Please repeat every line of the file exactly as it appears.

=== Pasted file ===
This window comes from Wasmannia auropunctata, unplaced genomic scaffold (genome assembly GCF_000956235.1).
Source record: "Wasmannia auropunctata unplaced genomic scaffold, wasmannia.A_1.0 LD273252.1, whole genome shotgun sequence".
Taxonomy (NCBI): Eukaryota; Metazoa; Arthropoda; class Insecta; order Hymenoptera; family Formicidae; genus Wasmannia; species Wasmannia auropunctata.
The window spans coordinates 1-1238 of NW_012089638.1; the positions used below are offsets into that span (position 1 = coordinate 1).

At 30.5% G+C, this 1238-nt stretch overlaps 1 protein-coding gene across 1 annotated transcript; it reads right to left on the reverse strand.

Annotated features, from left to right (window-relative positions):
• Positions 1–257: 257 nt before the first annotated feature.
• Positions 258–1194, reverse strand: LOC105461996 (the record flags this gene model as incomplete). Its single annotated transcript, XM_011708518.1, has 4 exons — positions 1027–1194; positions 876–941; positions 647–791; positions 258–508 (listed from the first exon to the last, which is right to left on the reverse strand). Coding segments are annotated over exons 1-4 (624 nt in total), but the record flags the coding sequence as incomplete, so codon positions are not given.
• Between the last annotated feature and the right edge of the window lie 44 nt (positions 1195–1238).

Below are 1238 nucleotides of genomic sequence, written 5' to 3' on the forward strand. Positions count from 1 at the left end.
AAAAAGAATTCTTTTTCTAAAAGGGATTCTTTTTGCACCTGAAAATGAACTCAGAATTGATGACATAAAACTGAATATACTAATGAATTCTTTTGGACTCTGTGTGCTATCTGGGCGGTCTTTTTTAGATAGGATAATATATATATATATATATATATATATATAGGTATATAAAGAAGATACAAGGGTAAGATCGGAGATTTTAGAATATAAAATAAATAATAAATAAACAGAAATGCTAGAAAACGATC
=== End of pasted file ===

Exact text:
This window comes from Wasmannia auropunctata, unplaced genomic scaffold (genome assembly GCF_000956235.1).
Source record: "Wasmannia auropunctata unplaced genomic scaffold, wasmannia.A_1.0 LD273252.1, whole genome shotgun sequence".
Taxonomy (NCBI): Eukaryota; Metazoa; Arthropoda; class Insecta; order Hymenoptera; family Formicidae; genus Wasmannia; species Wasmannia auropunctata.
The window spans coordinates 1-1238 of NW_012089638.1; the positions used below are offsets into that span (position 1 = coordinate 1).

At 30.5% G+C, this 1238-nt stretch overlaps 1 protein-coding gene across 1 annotated transcript; it reads right to left on the reverse strand.

Annotated features, from left to right (window-relative positions):
• Positions 1–257: 257 nt before the first annotated feature.
• Positions 258–1194, reverse strand: LOC105461996 (the record flags this gene model as incomplete). Its single annotated transcript, XM_011708518.1, has 4 exons — positions 1027–1194; positions 876–941; positions 647–791; positions 258–508 (listed from the first exon to the last, which is right to left on the reverse strand). Coding segments are annotated over exons 1-4 (624 nt in total), but the record flags the coding sequence as incomplete, so codon positions are not given.
• Between the last annotated feature and the right edge of the window lie 44 nt (positions 1195–1238).

Below are 1238 nucleotides of genomic sequence, written 5' to 3' on the forward strand. Positions count from 1 at the left end.
AAAAAGAATTCTTTTTCTAAAAGGGATTCTTTTTGCACCTGAAAATGAACTCAGAATTGATGACATAAAACTGAATATACTAATGAATTCTTTTGGACTCTGTGTGCTATCTGGGCGGTCTTTTTTAGATAGGATAATATATATATATATATATATATATATATAGGTATATAAAGAAGATACAAGGGTAAGATCGGAGATTTTAGAATATAAAATAAATAATAAATAAACAGAAATGCTAGAAAACGATC